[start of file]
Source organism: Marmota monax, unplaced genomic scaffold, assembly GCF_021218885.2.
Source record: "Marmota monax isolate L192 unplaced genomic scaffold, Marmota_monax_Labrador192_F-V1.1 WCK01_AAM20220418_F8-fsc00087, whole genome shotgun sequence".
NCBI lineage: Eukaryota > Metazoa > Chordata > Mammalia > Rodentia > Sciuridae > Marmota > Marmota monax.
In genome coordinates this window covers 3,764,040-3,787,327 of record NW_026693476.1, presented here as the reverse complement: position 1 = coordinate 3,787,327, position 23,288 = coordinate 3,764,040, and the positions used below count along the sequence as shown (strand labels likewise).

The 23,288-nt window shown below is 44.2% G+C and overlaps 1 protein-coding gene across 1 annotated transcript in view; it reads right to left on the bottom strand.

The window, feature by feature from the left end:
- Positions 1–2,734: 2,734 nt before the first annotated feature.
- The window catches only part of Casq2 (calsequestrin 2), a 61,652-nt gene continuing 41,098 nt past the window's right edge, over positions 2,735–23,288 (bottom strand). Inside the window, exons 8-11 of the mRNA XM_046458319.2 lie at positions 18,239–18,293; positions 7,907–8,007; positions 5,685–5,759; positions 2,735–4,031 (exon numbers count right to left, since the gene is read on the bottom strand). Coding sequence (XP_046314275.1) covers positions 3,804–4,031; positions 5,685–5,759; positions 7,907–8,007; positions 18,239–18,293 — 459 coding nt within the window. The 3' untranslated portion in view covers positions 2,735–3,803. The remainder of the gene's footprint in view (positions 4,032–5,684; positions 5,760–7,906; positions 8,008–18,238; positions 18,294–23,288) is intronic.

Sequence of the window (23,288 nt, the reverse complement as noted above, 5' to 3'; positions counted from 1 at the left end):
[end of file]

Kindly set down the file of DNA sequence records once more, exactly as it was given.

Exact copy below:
Source organism: Marmota monax, unplaced genomic scaffold, assembly GCF_021218885.2.
Source record: "Marmota monax isolate L192 unplaced genomic scaffold, Marmota_monax_Labrador192_F-V1.1 WCK01_AAM20220418_F8-fsc00087, whole genome shotgun sequence".
NCBI lineage: Eukaryota > Metazoa > Chordata > Mammalia > Rodentia > Sciuridae > Marmota > Marmota monax.
In genome coordinates this window covers 3,764,040-3,787,327 of record NW_026693476.1, presented here as the reverse complement: position 1 = coordinate 3,787,327, position 23,288 = coordinate 3,764,040, and the positions used below count along the sequence as shown (strand labels likewise).

The 23,288-nt window shown below is 44.2% G+C and overlaps 1 protein-coding gene across 1 annotated transcript in view; it reads right to left on the bottom strand.

The window, feature by feature from the left end:
- Positions 1–2,734: 2,734 nt before the first annotated feature.
- The window catches only part of Casq2 (calsequestrin 2), a 61,652-nt gene continuing 41,098 nt past the window's right edge, over positions 2,735–23,288 (bottom strand). Inside the window, exons 8-11 of the mRNA XM_046458319.2 lie at positions 18,239–18,293; positions 7,907–8,007; positions 5,685–5,759; positions 2,735–4,031 (exon numbers count right to left, since the gene is read on the bottom strand). Coding sequence (XP_046314275.1) covers positions 3,804–4,031; positions 5,685–5,759; positions 7,907–8,007; positions 18,239–18,293 — 459 coding nt within the window. The 3' untranslated portion in view covers positions 2,735–3,803. The remainder of the gene's footprint in view (positions 4,032–5,684; positions 5,760–7,906; positions 8,008–18,238; positions 18,294–23,288) is intronic.

Sequence of the window (23,288 nt, the reverse complement as noted above, 5' to 3'; positions counted from 1 at the left end):